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Health to hand

Published on 26/04/18 at 10:43am

Kristina Barrick is the Digital Innovation Manager at Breast Cancer Care and leads on the development of BECCA, the Breast Cancer Care app – here she explains the secrets of its success.

Ideas are cheap – execution is everything.

The BECCA app is the first of its kind to help people move forward after a breast cancer diagnosis and treatment, providing trustworthy, tailored information and support for people coping with the impact of cancer after hospital treatment ends. Here are three top tips for launching a health app.

Tip 1: Do the right research

You can take problems and come up with solutions until the cows come home – especially in health tech; you can involve users heavily in the process; you can create a solution that people asked for themselves, but when your product launches, will the market adopt it?

User research in the discovery phase is essential to getting the concept right. Start by finding out what kind of ‘life hacks’ your audience are already using to get around a problem. For example, we found that a lot of women were turning to bloggers for methods on how to cope with life after breast cancer treatment – they wanted guidance from someone who has been there so has authority on the subject. We saw the need for a product to mimic that expert, kind voice and also come with great tips. It was an opportunity to connect with fantastic bloggers, by directing to their content from BECCA, making it much easier to find for those in need.

Capturing the behaviours of users and tailoring your concept to them gives you a much stronger chance of building a solution they’ll embrace and, ultimately, benefit from.

Tip 2: Build the smallest thing and test it

Take the essence of your solution, test it and seek as much feedback as possible – getting to the core of how your product helps people is essential. We started by printing different hints and tips for moving forward after breast cancer and asked women to scribble their reactions on them then we asked them to share these thoughts in a workshop. We learned what kind of content resonated with them, how they liked to be spoken to and how the cards made them feel. Information gathered at this stage helps you articulate your proposition and vision for the product before you’ve even built any tech.

When you do start building your product, use the same approach: start small and build based on the learnings from your users rather than what you or your organisation thinks will work. A closed network of users who know the tool is in its beginning stages is a good start, as they are happy to give feedback and you avoid the reputational risk of putting a product out there that still needs work.

Tip 3: Build a roadmap

For our users, the value of the app is its content. It quickly became clear that improving the relevance of the content for each individual would improve their experience of the app.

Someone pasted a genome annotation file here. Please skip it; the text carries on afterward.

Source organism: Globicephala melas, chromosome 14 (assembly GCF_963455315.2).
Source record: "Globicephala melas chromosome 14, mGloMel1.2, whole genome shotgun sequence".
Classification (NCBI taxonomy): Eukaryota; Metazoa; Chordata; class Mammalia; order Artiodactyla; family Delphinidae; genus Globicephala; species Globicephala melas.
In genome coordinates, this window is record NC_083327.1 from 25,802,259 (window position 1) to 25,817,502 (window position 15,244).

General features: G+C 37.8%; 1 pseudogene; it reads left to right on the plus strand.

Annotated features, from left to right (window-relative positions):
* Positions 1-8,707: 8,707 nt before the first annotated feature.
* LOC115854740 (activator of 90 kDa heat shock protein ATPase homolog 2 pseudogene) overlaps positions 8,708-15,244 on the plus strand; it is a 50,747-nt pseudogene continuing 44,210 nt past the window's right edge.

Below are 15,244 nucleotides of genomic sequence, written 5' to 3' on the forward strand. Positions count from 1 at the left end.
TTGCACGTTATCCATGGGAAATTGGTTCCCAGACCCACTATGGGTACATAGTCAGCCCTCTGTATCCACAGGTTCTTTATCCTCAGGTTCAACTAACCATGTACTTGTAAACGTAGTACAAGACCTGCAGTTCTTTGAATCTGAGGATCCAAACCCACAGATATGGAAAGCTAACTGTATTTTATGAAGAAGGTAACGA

We’d had lots of conversations with BECCA users to build a pattern we could respond to. Here are some snippets of what we heard:

“I’ve been using it for a while so would like to see either more ideas or new information.”

“Obviously there’s stuff that doesn’t apply to me at all, a lot of it is very useful though!”

“The beauty and fashion don’t relate to me. Mostly fatigue. And I needed information about the symptoms post-radiotherapy.”

“I don’t like the ‘get a hobby’ cards”.

“I really like the hobby and activity suggestions.”

Breast Cancer Care formed a plan which would enable ongoing commitment to our users and wasn’t confined to features. This allowed room to manoeuvre if changes needed to be made within the app itself. The next stage involves introducing machine learning technology into BECCA which will automate the content sourcing process. To do this, we are working with Skim.it, whose technology mimics our work by scanning trusted sources across the net and creating cards which we can check, edit and upload. It will also discover new bloggers who we can connect with and link to in the app.

By enhancing and expanding the selection of content in BECCA, Breast Cancer Care can make sure the most diverse and up-to-date information on breast cancer is available. From there we can introduce algorithms which respond to users’ cues and start delivering tailored content to them and demoting irrelevant information.

BECCA has been widely adopted by thousands of women with breast cancer in the UK and across the world. Breast Cancer Care was awarded a generous grant of £655,000 by the Big Lottery Fund in December 2017 to support the next two phases of development.

You can read more and download the app on our website

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